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TORONTO (Reuters) - The global financial crisis may have pushed Canada's economy into a "technical" recession, Finance Minister Jim Flaherty said on Sunday, the first time the Conservative government has conceded that possibility.
"We may well be in a technical recession in the last quarter of this year and the first quarter of next year," Flaherty said in an interview with CTV television.
"It's quite possible that Canada will be below the line slightly in both of those quarters, which technically would be a recession."
Flaherty's remarks were later echoed by Prime Minister Stephen Harper at the close of the Asia-Pacific leaders summit in Peru.
Harper said it was possible that Canada has now entered a period of "technical recession" -- defined by economists as two consecutive quarters of contraction.
Harper also said he was concerned by the emergence of rapid global deflationary pressure, which may force Canada's government "to take unprecedented fiscal stimulus."
"The most recent private-sector forecasts suggest the strong possibility of a technical recession the end of this year, the beginning of next," Harper said.
The government's latest economic assessment follows a speech by Bank of Canada Gov. Mark Carney last week in which he said the risk of recession was growing.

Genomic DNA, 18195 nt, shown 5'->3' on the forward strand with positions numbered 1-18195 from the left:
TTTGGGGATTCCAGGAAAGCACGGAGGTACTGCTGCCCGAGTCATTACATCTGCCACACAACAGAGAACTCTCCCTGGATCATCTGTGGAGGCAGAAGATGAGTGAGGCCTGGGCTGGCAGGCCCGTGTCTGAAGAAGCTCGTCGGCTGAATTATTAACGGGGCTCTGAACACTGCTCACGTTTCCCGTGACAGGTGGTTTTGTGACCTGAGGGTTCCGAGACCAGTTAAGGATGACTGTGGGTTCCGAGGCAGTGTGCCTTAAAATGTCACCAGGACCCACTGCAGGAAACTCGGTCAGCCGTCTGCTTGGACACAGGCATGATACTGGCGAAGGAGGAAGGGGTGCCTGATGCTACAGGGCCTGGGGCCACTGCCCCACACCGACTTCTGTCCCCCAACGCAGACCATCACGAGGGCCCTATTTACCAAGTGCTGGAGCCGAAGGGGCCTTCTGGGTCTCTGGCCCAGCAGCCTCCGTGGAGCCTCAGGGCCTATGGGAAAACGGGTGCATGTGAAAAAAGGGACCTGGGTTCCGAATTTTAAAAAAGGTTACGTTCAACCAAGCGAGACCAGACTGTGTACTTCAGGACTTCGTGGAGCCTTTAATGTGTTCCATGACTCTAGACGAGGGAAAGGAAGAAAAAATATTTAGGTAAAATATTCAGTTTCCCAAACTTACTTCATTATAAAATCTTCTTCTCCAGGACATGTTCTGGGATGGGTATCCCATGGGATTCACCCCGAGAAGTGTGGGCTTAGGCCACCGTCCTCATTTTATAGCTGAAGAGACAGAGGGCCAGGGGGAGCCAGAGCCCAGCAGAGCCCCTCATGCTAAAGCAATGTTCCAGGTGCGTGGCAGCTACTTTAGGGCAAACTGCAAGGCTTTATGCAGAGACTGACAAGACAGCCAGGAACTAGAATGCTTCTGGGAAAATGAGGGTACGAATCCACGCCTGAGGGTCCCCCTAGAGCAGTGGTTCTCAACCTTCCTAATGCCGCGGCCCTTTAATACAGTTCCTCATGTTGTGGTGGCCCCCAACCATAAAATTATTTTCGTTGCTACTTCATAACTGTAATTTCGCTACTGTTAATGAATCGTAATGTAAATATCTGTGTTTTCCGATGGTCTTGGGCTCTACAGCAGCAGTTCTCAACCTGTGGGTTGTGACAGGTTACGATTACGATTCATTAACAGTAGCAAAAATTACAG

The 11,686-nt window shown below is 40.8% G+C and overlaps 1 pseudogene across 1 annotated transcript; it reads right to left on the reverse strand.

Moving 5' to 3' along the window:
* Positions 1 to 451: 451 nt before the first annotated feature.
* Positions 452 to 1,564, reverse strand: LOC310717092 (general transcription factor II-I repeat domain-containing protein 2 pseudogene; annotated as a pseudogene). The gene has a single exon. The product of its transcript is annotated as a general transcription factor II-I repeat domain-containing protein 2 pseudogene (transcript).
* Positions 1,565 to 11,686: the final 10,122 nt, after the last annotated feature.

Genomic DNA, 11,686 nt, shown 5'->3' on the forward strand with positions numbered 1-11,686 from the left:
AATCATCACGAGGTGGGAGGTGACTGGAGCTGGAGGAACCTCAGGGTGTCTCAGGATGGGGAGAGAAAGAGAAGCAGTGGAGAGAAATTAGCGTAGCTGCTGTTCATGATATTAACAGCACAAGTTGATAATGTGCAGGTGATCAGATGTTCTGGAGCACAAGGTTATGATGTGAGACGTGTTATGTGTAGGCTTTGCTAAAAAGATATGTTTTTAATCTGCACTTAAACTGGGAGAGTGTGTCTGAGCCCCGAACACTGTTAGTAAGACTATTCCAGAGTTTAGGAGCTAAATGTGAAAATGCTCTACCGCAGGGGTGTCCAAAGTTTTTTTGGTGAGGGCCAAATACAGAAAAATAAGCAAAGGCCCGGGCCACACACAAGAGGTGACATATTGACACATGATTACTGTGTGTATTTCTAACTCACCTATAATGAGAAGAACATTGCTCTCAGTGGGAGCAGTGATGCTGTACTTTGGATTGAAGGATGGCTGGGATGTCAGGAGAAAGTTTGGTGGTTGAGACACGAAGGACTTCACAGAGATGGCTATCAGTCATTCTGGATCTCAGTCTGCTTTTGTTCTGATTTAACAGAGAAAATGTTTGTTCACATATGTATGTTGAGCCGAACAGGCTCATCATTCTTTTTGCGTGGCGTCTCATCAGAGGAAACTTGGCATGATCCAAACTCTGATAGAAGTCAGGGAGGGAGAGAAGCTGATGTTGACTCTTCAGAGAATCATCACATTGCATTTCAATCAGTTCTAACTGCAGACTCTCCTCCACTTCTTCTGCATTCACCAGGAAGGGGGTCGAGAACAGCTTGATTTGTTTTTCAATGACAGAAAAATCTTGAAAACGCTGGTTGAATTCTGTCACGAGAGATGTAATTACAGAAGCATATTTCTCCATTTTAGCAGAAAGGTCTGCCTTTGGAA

The central bank is likely to cut interest rates again to keep the export-reliant economy afloat in the face of a global recession and flagging consumer demand in the United States, Canada's main trading partner, Carney said.
Flaherty is due to present updated fiscal and economic projections on Thursday.
In the CTV interview, the minister said the budget would stay balanced in the current fiscal year ending in March but a deficit was not out of the question beyond that.
"We're planning, and I'm certainly trying, to make sure that we can plan toward an operational surplus next year and the year after that. The challenge will be, of course, that we have to stimulate the economy further."
Flaherty also reiterated that any fresh economic stimulus would not come in his budget update on Thursday, saying he would consider such a package for next year's budget plan.
"We're not going to artificially balance the budget to avoid having additional stimulus," he said. "This is an economic problem that is global and it is serious and we all need to take the actions in our own countries to help the world economy recover."
Editing by John O'Callaghan